At face value there was much to be disappointed about in the Prosus-Naspers interim results.
However, these negatives were somewhat tempered by the main positive points for us, which were revealed in the management presentation to investors, where:
1. Management isolated the performance of the core operations from the new initiatives in the respective verticals, which demonstrated the improved profitability of the unlisted e-commerce businesses.
a. iFood Brazil’s trading profit margin increased to 7% in FI23 from -1% in FI22. The $45m profit was, however, negated by the $95m trading loss from the new initiative in grocery and convenience delivery initiative.
b. Olx’s core trading profit margin improved to 27% from 18%. The core’s $59m profit (excl. $7m Ukraine) was, however, offset by the $206m trading loss from the build-out of the Olx Auto delivery infrastructure.
c. The Payments operation’s core trading margin improved if one excludes the once-off provision related to the potential loss from a particular merchant. The $55m loss of new initiatives also offset this profit.
2. Management stated that they would allocate further capital only to existing verticals and their recent initiatives at this point, in an attempt to clarify the path and timing to profitability, and
3. Active cost management at corporate and operating levels and exiting of underperforming businesses to support this road to profitability. As a result of these measures, management guided to a meaningful improvement in profits in all the core operations and reduced losses in new initiatives in the second half of the 2023 financial year to March 2023.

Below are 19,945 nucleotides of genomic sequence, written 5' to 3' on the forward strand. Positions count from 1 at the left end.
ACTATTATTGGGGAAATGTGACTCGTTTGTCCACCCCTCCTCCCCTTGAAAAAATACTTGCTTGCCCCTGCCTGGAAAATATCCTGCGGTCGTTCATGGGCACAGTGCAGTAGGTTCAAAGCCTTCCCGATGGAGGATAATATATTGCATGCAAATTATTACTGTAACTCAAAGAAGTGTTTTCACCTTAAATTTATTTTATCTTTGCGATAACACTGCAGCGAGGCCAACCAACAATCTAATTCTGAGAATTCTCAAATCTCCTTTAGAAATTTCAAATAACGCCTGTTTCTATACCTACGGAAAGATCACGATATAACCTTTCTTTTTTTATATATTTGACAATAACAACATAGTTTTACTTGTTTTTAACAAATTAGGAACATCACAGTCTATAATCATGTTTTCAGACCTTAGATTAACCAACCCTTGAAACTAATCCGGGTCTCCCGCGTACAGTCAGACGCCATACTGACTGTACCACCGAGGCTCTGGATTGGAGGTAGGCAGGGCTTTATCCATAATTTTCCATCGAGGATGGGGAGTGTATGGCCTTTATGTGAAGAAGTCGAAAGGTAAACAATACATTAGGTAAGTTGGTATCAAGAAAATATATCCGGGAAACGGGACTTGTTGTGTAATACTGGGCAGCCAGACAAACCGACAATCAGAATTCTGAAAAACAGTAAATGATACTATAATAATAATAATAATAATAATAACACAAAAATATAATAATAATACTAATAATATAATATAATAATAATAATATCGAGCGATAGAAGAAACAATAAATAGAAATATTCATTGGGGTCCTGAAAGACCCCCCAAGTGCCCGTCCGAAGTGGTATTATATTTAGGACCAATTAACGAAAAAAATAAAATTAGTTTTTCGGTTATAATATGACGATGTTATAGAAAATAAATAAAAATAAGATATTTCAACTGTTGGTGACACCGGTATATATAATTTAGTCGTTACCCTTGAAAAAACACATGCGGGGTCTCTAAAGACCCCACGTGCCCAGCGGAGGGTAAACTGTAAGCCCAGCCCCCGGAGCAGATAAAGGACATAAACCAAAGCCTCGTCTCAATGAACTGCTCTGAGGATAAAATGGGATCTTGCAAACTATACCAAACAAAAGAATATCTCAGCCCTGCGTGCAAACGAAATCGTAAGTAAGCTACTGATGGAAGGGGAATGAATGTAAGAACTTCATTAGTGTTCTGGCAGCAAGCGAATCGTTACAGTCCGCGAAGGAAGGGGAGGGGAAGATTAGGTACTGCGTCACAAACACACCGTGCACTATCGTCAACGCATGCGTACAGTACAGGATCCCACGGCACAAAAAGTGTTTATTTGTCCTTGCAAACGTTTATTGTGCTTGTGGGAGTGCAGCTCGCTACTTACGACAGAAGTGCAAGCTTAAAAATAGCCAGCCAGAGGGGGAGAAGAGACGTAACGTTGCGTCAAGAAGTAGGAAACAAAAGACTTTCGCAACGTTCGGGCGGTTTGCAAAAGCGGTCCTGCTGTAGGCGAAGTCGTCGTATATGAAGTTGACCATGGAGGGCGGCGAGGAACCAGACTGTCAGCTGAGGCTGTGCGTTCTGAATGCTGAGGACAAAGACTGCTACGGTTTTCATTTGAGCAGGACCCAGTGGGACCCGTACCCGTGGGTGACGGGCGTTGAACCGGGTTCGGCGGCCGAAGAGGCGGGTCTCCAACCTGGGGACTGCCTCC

The culmination of the abovementioned demonstration and measures is the statement that management expects the e-commerce operations to break even by the first half of 2025, at an aggregate level.
While the relative quantum of profit from the e-commerce operations are not yet at the at the level of Tencent’s contribution for some time, this goes some way to addressing one of my key concerns expressed in an internal ‘investment case’, namely “None of Prosus’ operating e-commerce platforms (Classifieds, Payments & Fintech, Food Delivery, Etail and Other) are profitable and still require funding from group reserves. The key question is then: When will the e-commence cluster become profitable, particularly in the context of the regulatory impacts on Tencent? We warn that there is a chance that losses may persist for some time, as has been witnessed with many tech companies in the past, such as Amazon.”
Management’s statements bring the break-even visibility closer than previously feared.
On the day of this result, our estimated net asset value per share (NAV) for Naspers increased by R184 and R170 for Prosus to R2890 and R1726, respectively.
Although, we believe that it is important to be aware that the NAV is calculated on a peer Enterprise Value to Revenue multiple basis, and was thus boosted by the:
Over 35% increase in the revenue earned by the e-commerce assets and
The lower number of shares in issue, following the share buybacks.
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